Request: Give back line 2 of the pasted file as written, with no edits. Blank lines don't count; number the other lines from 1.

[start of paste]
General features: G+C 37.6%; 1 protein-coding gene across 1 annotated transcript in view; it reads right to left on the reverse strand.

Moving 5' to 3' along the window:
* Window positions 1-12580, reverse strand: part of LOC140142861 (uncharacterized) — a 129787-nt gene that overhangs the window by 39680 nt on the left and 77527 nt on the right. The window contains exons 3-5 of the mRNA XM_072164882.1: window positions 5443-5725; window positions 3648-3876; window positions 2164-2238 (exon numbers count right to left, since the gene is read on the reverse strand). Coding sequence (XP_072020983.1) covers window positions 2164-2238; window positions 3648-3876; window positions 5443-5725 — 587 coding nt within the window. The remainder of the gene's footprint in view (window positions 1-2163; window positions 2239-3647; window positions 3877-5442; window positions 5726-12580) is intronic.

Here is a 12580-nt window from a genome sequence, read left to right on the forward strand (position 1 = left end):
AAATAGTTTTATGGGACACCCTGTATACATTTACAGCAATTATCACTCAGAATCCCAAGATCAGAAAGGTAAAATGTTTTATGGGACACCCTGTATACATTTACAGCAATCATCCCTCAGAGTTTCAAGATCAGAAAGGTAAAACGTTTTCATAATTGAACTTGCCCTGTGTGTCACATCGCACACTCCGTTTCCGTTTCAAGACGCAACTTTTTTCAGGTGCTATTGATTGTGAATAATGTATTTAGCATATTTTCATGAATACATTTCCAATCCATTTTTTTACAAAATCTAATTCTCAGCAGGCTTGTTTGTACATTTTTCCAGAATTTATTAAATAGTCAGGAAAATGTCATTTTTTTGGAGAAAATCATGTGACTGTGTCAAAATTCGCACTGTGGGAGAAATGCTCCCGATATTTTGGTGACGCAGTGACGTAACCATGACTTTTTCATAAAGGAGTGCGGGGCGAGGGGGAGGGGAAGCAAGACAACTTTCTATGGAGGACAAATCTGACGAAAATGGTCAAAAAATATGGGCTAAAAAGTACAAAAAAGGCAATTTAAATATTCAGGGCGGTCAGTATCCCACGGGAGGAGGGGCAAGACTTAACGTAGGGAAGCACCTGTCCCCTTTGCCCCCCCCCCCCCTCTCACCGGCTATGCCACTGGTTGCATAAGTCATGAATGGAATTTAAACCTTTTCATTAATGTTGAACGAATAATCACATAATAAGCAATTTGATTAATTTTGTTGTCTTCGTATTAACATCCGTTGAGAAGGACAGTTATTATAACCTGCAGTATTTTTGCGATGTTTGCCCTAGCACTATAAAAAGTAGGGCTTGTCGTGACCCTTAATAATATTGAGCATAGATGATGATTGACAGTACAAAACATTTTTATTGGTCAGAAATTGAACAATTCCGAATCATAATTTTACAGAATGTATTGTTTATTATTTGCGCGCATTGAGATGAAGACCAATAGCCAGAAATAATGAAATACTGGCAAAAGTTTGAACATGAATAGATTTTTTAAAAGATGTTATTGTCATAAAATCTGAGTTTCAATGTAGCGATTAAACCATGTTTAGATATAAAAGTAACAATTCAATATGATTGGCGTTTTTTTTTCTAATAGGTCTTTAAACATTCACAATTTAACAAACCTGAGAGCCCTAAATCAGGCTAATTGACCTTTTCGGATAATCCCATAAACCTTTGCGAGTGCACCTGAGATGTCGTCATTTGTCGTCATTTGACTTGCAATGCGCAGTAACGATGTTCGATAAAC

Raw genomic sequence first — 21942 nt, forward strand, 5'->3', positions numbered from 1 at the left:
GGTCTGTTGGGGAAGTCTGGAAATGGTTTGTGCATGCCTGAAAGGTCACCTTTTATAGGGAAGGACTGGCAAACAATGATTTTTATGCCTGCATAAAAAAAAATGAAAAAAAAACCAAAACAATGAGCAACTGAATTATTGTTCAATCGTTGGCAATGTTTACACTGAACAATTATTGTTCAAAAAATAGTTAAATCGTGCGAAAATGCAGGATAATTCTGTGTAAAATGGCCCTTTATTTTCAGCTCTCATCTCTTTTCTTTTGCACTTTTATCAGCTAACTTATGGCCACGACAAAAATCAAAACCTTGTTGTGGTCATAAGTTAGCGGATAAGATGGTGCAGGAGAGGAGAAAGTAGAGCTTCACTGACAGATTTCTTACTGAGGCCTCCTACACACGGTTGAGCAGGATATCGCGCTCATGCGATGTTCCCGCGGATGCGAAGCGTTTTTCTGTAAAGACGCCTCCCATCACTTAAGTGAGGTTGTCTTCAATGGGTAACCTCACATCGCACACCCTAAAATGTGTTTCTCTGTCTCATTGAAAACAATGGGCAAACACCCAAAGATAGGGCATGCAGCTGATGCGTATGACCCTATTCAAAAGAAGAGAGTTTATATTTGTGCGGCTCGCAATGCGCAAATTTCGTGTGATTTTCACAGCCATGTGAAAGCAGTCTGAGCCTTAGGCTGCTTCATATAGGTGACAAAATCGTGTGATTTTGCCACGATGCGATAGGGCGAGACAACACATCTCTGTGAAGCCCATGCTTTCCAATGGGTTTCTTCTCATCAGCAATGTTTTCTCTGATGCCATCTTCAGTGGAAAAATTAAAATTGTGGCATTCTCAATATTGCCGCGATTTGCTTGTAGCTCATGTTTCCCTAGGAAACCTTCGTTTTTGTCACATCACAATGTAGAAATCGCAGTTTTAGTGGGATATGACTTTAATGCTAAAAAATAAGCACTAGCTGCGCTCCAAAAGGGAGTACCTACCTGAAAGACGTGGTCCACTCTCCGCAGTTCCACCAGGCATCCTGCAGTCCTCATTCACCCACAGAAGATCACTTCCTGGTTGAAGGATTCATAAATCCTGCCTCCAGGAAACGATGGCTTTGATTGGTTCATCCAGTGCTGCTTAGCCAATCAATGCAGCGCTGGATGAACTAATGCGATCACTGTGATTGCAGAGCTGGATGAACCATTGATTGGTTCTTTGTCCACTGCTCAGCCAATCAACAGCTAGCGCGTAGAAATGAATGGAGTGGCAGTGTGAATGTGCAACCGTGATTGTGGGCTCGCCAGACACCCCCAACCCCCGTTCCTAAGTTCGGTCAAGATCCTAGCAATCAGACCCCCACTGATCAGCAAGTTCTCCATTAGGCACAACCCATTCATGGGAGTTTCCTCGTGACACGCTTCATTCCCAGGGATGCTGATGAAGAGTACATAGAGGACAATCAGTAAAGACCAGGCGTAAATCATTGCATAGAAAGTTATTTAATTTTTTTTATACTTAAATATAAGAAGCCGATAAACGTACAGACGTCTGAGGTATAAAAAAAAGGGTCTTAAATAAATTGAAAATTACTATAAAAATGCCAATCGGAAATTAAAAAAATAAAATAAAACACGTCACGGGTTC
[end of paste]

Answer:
Moving 5' to 3' along the window: